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Who is a trespasser for premises liability purposes?

On Behalf of | May 4, 2017 | Firm News, Premises Liability |

Under Louisiana law, property owners owe certain individuals a duty to keep their premises free from dangerous conditions. A store, for example, owes its invitees (its customers) a duty to keep floors reasonably dry and parking lots reasonably free from ice. If these owners fail to do so, then they could be held liable for any damages suffered by a victim who is harmed by the hazardous condition. There are, of course, exceptions to this general rule.

One of the biggest exceptions is that property owners do not owe a duty to trespassers. Generally speaking, trespassing occurs when an individual intentionally enters onto the land of another without consent. However, to prove trespass a landowner must prove that the accused individual knowingly entered the property of another. Showing that the individual wandered onto the property may not be enough, as the individual in question must have known that the land was the property of another before he or she can be deemed a trespasser.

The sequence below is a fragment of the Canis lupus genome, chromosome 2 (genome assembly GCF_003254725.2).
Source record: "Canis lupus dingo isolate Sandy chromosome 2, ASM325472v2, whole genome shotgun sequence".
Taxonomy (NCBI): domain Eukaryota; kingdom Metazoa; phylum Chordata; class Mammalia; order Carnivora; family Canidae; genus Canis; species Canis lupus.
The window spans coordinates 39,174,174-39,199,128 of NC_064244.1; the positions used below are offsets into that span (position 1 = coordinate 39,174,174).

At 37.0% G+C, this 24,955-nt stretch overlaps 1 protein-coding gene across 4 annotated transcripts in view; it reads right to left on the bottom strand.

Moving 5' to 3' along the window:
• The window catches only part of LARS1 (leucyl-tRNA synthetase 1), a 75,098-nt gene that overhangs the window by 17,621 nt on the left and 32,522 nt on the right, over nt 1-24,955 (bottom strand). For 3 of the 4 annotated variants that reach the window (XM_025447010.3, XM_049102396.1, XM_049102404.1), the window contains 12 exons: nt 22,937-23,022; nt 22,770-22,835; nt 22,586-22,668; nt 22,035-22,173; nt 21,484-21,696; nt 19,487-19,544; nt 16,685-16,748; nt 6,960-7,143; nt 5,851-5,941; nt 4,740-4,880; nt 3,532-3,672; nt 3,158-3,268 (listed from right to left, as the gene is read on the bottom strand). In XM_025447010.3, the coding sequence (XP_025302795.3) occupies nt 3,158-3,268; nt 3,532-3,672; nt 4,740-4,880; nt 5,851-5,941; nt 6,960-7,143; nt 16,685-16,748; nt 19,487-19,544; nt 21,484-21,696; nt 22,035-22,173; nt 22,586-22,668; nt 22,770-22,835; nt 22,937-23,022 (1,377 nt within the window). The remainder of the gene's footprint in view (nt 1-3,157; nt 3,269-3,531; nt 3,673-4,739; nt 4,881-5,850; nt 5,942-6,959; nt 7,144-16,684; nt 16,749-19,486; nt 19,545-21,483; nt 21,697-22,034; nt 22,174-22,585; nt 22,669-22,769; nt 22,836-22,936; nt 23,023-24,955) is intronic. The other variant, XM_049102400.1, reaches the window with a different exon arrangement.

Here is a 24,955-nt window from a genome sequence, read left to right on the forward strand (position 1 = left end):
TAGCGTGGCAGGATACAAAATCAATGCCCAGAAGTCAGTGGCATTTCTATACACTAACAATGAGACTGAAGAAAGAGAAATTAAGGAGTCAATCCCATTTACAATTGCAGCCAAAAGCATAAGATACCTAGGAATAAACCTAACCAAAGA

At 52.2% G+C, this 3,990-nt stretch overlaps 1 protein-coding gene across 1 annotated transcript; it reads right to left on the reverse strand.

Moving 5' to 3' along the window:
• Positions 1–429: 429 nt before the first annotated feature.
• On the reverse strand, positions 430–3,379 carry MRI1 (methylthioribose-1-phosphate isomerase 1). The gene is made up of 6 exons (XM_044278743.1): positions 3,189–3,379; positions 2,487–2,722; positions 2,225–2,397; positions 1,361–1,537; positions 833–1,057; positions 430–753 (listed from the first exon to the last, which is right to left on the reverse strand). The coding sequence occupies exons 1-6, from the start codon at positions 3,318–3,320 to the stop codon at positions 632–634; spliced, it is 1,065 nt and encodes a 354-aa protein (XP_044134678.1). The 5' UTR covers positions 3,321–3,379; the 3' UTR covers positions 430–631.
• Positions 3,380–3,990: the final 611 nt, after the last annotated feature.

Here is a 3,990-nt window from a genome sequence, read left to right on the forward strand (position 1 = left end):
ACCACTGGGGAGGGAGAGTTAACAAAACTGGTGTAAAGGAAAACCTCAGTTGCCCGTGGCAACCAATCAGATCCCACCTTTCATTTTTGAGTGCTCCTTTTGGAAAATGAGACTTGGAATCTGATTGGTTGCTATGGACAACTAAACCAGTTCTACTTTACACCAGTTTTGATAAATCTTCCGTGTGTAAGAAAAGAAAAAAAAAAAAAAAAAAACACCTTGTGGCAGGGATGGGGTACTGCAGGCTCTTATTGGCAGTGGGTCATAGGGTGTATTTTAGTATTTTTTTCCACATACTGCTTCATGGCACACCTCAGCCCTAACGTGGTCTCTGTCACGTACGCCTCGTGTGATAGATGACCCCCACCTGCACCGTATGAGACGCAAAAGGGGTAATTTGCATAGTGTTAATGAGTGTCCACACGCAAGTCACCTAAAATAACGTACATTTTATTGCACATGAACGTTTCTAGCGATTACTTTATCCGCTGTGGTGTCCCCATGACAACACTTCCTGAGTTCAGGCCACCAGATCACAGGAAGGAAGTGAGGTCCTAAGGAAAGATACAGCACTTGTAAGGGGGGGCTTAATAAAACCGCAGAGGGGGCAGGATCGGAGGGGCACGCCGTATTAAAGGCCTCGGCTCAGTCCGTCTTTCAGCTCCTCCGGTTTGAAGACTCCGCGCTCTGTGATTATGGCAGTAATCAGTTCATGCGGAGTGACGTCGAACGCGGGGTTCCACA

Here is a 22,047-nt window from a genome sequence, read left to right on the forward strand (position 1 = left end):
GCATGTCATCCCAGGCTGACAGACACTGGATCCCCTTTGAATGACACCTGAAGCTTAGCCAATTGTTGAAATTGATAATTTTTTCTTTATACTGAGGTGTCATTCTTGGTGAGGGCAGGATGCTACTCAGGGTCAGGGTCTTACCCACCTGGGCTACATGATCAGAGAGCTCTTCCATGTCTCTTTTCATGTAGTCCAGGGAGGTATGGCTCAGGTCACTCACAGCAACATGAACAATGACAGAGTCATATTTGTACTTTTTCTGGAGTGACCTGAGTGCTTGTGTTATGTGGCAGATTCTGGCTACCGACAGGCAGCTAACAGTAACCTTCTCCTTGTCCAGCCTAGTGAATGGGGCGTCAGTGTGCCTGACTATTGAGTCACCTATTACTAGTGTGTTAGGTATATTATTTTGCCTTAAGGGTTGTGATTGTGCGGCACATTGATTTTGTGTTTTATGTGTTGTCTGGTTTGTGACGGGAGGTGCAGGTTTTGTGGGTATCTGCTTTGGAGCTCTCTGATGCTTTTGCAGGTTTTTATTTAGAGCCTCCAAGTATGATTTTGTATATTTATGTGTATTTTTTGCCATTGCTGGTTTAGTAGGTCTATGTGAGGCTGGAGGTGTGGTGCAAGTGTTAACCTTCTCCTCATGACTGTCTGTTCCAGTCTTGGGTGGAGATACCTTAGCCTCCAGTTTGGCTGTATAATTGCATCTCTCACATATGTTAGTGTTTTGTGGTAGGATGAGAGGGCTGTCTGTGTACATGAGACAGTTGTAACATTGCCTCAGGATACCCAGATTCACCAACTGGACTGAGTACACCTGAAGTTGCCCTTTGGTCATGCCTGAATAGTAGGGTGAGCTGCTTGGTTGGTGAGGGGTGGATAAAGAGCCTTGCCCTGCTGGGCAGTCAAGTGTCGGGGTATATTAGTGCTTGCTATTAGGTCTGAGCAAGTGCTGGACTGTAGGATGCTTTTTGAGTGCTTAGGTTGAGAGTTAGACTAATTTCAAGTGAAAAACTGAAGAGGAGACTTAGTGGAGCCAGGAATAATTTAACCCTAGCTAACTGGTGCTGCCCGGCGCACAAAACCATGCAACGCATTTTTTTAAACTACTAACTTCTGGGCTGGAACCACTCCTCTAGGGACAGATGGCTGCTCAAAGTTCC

Also, a property owner may claim that an individual injured on his property was a trespasser as a way to protect himself, even when that wasn’t the case. To prove that he was not a trespasser, a victim may need to show that he had either expressed consent, by showing written or verbal permission, or implied consent, such as when a property owner knows an individual often goes onto his property without consent and has never stopped it.

Although this may seem like a relatively minor issue, it can be huge for those who have been injured while on the property of another. Those who have been hurt in these instances should consider filing a premises liability lawsuit, as they may be entitled to compensation. When it is alleged that the claim has no merit because they were trespassing at the time of the incident, victims may need to turn to the law to craft strong and compelling arguments that support their position.

Source: FindLaw, “Trespassing Basics,” accessed on April 29 2017